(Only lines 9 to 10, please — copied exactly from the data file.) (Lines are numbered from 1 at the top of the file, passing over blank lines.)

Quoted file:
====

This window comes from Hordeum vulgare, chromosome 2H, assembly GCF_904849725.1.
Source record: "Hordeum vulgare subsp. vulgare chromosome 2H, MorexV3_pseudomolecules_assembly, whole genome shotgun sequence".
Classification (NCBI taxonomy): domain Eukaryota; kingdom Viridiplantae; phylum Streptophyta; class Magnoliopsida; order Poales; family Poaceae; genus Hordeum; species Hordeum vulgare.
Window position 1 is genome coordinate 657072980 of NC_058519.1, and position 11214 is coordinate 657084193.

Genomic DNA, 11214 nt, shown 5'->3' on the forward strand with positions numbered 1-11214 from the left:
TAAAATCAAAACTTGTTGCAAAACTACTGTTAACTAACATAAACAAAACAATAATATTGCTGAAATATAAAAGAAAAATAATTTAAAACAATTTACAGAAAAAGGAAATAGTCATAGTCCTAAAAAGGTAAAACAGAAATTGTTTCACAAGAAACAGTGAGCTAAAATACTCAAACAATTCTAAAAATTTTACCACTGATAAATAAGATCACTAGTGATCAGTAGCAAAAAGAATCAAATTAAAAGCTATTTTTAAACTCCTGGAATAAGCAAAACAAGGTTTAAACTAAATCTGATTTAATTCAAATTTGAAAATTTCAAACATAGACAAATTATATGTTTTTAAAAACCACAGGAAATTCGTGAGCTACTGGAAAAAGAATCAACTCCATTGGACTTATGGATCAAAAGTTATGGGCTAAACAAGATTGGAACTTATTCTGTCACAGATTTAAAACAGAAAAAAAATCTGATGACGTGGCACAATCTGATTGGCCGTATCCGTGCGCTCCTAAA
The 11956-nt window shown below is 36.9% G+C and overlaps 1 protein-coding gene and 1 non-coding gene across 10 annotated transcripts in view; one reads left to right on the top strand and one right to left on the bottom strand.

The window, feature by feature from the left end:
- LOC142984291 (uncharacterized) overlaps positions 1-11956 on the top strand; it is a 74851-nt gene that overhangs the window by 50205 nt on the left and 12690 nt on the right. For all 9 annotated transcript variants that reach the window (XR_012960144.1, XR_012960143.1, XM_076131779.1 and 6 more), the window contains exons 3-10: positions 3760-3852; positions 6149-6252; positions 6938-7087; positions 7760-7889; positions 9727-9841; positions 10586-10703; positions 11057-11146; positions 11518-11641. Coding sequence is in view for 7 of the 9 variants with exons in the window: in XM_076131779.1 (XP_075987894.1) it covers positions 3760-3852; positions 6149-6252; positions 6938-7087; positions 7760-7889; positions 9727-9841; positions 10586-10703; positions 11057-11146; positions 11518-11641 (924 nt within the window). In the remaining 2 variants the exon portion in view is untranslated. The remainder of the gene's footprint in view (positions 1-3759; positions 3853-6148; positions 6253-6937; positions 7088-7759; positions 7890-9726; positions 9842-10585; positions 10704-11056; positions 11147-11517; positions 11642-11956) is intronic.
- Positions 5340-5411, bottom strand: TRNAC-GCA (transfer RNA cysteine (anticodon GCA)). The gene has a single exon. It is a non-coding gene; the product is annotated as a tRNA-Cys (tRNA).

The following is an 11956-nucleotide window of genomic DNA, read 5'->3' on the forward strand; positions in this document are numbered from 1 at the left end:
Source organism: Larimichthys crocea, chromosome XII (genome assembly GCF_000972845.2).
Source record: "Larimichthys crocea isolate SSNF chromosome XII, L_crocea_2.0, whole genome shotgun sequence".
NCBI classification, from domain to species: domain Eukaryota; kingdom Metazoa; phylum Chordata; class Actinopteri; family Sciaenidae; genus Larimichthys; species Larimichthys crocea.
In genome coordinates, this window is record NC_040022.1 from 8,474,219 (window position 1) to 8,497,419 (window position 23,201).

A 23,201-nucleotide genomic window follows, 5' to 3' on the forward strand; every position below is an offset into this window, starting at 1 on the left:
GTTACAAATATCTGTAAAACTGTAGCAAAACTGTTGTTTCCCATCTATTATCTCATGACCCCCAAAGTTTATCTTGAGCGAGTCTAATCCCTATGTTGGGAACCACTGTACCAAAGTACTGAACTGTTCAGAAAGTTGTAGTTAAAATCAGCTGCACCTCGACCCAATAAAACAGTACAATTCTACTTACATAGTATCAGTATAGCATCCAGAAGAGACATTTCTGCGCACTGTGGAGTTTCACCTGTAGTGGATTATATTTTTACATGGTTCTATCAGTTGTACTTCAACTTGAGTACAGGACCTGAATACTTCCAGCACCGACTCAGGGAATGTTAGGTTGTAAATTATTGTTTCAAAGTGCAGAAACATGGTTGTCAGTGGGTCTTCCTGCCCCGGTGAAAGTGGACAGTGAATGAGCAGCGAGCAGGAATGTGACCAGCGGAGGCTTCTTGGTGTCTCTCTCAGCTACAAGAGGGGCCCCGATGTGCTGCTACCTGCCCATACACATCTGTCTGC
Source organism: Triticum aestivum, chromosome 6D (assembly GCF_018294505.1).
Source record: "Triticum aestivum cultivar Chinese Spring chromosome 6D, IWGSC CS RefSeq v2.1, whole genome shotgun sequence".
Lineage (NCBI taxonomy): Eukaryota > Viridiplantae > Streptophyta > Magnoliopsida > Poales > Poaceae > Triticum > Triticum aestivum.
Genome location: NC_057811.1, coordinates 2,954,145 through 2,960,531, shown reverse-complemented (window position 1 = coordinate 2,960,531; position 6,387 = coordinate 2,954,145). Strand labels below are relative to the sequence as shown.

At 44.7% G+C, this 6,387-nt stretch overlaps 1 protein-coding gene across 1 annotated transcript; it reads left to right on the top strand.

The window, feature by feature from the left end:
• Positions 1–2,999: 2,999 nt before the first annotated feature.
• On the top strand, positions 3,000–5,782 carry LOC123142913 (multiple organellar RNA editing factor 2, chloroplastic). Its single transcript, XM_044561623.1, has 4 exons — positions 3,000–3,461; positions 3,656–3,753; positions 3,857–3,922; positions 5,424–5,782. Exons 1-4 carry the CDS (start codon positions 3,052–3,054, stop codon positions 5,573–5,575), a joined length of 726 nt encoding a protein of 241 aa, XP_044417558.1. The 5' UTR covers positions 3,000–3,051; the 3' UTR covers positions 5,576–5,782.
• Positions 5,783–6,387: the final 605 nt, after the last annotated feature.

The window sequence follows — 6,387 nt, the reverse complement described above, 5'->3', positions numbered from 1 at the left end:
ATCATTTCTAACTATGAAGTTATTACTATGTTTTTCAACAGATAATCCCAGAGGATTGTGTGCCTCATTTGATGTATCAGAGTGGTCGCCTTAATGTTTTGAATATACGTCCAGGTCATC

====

- LOC142984291 (uncharacterized) overlaps positions 1-11956 on the top strand; it is a 74851-nt gene that overhangs the window by 50205 nt on the left and 12690 nt on the right. For all 9 annotated transcript variants that reach the window (XR_012960144.1, XR_012960143.1, XM_076131779.1 and 6 more), the window contains exons 3-10: positions 3760-3852; positions 6149-6252; positions 6938-7087; positions 7760-7889; positions 9727-9841; positions 10586-10703; positions 11057-11146; positions 11518-11641. Coding sequence is in view for 7 of the 9 variants with exons in the window: in XM_076131779.1 (XP_075987894.1) it covers positions 3760-3852; positions 6149-6252; positions 6938-7087; positions 7760-7889; positions 9727-9841; positions 10586-10703; positions 11057-11146; positions 11518-11641 (924 nt within the window). In the remaining 2 variants the exon portion in view is untranslated. The remainder of the gene's footprint in view (positions 1-3759; positions 3853-6148; positions 6253-6937; positions 7088-7759; positions 7890-9726; positions 9842-10585; positions 10704-11056; positions 11147-11517; positions 11642-11956) is intronic.
- Positions 5340-5411, bottom strand: TRNAC-GCA (transfer RNA cysteine (anticodon GCA)). The gene has a single exon. It is a non-coding gene; the product is annotated as a tRNA-Cys (tRNA).